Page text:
Blood squirt (blood spurt, blood spray, blood gush, or blood jet) is the effect when an artery, a blood vessel in the alive human body (or other organism's body) is ruptured. Blood pressure causes the blood to bleed out at a rapid, intermittent rate in a spray or jet, coinciding with the pulse, rather than the slower, but steady flow of venous bleeding. Also known as arterial bleeding, arterial spurting, or arterial gushing, the amount of blood loss can be copious, occur very rapidly, and can lead to death.
In cut carotid arteries with 100 mL of blood through the heart at each beat (at 65 beats a minute), a completely severed artery will spurt blood for about 30 seconds and the blood will not spurt much higher than the human head. If the artery is just nicked, on the other hand, the blood will spurt longer but will be coming out under pressure and spraying much further.
To prevent hand ischemia, there is a "squirt test" that involves squirting blood from the radial artery, which is used in intraoperative assessment of collateral arm blood flow before radial artery harvest. This is more commonly called "Allen's test" by microvascular surgeons, and is used before harvesting radial artery based free tissue transfers (cf Allen's test).
Chinnamasta, a self-decapitated Hindu goddess, is depicted holding her head with three jets of blood spurting out of her bleeding neck, which are drunk by her severed head and two attendants. Saint Miliau, a Christian martyr killed c. 6th century AD, is sometimes represented holding his severed head, as in the retable of the Passion of the Christ at Lampaul-Guimiliau, where blood gushes from his neck.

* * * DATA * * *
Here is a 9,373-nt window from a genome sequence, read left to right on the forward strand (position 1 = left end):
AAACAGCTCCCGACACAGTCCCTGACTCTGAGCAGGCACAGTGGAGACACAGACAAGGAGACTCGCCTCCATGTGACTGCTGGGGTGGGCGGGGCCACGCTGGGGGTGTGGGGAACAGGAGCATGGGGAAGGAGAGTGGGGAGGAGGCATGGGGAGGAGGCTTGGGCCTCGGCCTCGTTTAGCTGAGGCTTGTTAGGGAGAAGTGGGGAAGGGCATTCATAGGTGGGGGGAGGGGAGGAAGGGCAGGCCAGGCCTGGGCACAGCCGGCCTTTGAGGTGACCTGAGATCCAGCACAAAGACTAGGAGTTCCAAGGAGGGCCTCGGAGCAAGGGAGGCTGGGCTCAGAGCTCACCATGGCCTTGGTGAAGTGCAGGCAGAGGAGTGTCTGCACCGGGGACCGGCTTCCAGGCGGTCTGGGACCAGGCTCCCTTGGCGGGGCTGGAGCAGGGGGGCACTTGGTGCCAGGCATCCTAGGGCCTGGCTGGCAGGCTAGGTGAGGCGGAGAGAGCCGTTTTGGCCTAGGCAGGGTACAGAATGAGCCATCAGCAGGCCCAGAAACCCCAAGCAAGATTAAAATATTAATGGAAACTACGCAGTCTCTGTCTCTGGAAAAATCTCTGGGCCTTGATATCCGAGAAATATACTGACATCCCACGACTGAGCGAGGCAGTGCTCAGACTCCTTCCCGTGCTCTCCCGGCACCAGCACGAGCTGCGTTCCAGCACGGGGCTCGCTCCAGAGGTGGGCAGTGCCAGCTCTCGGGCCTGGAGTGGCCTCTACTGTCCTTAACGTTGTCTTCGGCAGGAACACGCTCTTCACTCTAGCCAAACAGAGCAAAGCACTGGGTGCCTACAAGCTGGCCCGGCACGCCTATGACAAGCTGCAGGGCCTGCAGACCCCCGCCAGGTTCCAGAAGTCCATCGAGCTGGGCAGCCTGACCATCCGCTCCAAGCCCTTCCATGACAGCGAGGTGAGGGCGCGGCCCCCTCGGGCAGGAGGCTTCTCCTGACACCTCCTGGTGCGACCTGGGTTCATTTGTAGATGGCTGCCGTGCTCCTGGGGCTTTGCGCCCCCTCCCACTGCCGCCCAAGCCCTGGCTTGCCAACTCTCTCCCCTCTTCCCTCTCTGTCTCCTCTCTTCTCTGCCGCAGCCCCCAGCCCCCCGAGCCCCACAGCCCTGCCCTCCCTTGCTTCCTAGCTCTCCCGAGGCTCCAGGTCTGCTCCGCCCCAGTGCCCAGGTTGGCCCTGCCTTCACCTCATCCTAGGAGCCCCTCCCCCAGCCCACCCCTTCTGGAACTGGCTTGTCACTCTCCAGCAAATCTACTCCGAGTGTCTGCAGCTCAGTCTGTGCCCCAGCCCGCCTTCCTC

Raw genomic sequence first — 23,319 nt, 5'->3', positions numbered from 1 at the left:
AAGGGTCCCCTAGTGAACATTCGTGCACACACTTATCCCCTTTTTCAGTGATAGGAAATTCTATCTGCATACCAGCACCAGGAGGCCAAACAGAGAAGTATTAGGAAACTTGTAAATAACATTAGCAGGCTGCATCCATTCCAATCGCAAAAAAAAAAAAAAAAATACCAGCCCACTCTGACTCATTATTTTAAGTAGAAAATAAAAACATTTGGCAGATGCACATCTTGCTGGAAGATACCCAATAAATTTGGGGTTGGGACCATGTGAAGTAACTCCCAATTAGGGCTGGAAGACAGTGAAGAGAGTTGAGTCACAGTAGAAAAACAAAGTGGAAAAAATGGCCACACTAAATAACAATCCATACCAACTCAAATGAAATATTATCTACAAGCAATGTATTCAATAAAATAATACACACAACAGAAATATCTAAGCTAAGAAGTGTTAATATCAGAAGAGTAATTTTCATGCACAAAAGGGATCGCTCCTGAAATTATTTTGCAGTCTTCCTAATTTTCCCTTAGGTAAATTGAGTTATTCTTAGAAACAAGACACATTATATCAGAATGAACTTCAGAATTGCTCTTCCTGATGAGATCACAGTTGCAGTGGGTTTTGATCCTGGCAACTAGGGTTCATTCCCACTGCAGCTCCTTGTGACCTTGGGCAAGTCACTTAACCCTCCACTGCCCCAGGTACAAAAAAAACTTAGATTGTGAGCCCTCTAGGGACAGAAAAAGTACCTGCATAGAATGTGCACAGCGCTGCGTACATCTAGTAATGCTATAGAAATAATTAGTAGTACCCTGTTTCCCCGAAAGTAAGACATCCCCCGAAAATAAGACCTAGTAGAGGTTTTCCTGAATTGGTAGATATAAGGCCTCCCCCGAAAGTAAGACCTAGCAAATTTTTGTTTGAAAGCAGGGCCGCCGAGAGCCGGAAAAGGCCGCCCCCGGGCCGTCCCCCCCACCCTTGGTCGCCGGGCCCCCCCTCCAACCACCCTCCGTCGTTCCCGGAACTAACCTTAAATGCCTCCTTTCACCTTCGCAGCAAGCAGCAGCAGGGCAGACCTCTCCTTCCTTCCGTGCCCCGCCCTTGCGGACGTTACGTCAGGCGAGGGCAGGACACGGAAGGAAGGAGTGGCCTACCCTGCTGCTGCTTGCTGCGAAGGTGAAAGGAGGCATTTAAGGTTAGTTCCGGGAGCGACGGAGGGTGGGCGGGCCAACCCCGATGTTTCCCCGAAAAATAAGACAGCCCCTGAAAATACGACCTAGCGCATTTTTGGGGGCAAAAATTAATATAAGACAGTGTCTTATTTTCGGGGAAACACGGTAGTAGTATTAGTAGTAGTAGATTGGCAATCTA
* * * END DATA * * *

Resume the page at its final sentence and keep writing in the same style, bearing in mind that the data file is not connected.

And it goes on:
Insects and animalsEdit
Some animals deliberately autohaemorrhage or squirt blood as a defense mechanism. Armored crickets, which are native to Namibia, South Africa, and Botswana, drive away predators by spewing vomit and spurting hemolymph (the mollusk and arthropod equivalent of blood) from under their legs and through slits in their exoskeleton. Katydids do it too, and in Germany the species has acquired the nickname "Blutspritzer", or "blood squirter". The regal horned lizard, too, uses the blood-spewing tactic, shooting the substance from a pocket near its eyes.
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- Intraoperative confirmation of ulnar collateral blood flow during radial artery harvesting using the "squirt test" Archived July 17, 2011, at the Wayback Machine, Inderpaul Birdi and Andrew J. Ritchie of Papworth Hospital, The Annals of Thoracic Surgery at CTSNet, 2002
- "Medicine: Blood Spurt", Time Magazine, 8 April 1935, retrieved 17 March 2010
- "See It to Believe It: Animals Vomit, Spurt Blood to Thwart Predators", Allison Bond, Discover Magazine blog, 28 July 2009, retrieved 17 March 2010